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How serious is malaria? Is malaria dangerous? Can you survive malaria? Can malaria kill you?
Malaria is a serious, life-threatening, and sometimes fatal, disease spread by mosquitoes and caused by a parasite. Malaria was a significant health risk in the U.S. until it was eliminated by multiple disease-control programs in the late 1940s. The illness presents with flu-like symptoms that include high fever and chills.
There are three necessary aspects to the malaria life cycle:
- The Anopheles mosquito carries the parasite and is where the parasite starts its life cycle.
- The parasite (Plasmodium) has multiple subspecies, each causing a different severity of symptoms and responding to different treatments.
- The parasite first travels to a human's liver to grow and multiply. It then travels in the bloodstream and infects and destroys red blood cells.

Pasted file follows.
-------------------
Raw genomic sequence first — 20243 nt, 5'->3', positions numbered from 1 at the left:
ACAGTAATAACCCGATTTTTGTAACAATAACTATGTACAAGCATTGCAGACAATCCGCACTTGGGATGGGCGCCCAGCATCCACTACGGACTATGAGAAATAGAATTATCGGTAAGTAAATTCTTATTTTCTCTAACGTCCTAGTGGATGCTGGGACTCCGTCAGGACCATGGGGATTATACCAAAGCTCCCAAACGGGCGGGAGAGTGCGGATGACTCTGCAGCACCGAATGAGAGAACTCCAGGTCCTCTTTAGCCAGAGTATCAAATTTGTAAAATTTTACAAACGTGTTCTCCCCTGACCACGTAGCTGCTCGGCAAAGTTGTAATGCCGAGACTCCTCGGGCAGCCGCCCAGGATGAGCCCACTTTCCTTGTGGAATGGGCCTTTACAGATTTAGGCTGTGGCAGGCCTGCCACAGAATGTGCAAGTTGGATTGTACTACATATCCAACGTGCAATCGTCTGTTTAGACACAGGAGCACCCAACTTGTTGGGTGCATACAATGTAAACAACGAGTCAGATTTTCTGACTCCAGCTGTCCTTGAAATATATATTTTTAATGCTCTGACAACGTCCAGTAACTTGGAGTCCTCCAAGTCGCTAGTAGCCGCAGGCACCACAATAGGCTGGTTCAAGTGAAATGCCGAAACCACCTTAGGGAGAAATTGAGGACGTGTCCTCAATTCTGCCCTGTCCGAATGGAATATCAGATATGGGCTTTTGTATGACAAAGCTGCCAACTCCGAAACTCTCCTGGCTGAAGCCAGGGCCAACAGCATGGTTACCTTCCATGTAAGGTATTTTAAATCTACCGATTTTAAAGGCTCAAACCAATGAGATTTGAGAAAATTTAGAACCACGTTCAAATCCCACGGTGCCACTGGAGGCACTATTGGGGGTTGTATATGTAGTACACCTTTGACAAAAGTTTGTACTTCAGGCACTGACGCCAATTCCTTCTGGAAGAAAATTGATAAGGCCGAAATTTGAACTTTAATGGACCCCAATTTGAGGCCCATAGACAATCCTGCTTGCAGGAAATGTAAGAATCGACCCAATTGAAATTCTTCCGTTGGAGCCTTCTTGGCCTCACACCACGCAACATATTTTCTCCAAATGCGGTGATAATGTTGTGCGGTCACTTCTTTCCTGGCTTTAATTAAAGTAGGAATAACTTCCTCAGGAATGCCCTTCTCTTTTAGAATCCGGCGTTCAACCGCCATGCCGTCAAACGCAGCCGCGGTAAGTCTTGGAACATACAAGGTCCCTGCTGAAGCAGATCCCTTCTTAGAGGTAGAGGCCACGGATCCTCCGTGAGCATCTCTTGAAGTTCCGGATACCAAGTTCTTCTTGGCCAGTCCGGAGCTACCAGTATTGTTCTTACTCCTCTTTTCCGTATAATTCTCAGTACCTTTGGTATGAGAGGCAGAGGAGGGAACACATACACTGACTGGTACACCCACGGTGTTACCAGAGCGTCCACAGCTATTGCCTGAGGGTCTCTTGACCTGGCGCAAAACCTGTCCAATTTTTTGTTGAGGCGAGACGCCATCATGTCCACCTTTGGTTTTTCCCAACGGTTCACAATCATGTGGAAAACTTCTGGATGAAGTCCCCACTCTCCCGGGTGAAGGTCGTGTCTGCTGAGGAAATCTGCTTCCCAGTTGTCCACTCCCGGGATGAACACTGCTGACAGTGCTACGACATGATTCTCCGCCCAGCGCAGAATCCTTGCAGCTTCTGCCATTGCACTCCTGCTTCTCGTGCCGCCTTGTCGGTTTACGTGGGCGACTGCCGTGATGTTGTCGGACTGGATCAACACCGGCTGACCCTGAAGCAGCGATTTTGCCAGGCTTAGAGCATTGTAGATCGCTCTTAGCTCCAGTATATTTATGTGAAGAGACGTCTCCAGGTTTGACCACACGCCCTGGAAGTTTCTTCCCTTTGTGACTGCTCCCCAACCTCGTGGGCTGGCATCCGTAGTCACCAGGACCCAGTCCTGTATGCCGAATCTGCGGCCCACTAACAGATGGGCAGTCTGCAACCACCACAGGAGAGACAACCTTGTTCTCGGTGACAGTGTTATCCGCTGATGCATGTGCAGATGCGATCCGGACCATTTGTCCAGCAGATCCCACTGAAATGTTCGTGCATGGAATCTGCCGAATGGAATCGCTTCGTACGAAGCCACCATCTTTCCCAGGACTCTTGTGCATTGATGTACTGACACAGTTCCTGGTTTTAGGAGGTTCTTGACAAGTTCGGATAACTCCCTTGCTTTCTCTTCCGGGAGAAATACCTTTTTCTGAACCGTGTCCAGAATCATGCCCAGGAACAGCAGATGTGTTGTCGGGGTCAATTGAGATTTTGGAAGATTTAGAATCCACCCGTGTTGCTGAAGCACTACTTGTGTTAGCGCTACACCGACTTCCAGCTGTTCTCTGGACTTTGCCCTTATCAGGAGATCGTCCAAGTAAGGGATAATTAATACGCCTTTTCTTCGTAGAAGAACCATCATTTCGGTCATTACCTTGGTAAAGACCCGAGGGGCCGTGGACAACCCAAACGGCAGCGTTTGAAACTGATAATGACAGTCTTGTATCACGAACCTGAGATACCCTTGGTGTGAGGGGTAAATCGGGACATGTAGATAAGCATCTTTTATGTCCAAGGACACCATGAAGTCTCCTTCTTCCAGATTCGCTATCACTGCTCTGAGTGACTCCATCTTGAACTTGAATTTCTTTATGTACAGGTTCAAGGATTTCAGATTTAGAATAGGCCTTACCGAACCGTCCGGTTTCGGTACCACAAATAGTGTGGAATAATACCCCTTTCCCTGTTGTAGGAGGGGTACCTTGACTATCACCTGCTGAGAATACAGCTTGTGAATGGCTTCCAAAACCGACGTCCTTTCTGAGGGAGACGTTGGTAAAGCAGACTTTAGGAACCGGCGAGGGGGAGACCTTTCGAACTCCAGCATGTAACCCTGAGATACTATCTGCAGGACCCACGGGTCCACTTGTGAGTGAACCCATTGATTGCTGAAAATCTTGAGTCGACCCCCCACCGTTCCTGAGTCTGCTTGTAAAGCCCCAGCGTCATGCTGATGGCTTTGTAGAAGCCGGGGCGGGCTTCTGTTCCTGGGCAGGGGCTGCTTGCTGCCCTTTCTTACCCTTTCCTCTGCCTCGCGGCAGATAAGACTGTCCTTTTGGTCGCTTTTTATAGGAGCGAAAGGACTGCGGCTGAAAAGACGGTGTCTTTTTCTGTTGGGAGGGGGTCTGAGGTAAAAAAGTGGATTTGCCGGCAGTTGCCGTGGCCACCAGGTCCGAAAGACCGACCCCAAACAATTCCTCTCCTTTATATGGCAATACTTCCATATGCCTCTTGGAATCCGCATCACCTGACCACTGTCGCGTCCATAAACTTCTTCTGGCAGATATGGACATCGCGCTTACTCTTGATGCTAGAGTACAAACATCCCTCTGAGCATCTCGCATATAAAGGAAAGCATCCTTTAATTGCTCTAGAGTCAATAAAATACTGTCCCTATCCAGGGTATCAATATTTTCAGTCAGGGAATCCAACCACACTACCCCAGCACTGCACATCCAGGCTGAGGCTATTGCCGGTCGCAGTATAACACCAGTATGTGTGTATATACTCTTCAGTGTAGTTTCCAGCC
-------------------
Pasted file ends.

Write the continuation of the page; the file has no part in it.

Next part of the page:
If diagnosed early and if the appropriate antimalarials are available and used, the prognosis of malaria is very good.
Worldwide, malaria is responsible for over 400,000 deaths per year. The majority of victims are young children from sub-Saharan Africa. Death is usually due to lack of available treatment or access to treatment.
P. falciparum tends to be the species causing the most complications and has a high mortality if untreated.
Cerebral malaria, a complication of P. falciparum malaria, has a 20% mortality rate even if treated.
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Switzerland. World Health Organization. "Malaria." April 2016. <http://www.who.int/mediacentre/factsheets/fs094/en/>.
Tintinalli, Judith E., ed. Tintinalli's Emergency Medicine: A Comprehensive Study Guide. 7th ed. New York: McGraw-Hill, 2011: 1056-1062.
United States. Centers for Disease Control and Prevention. "Malaria." June 16, 2018. <https://www.cdc.gov/parasites/malaria/index.html>.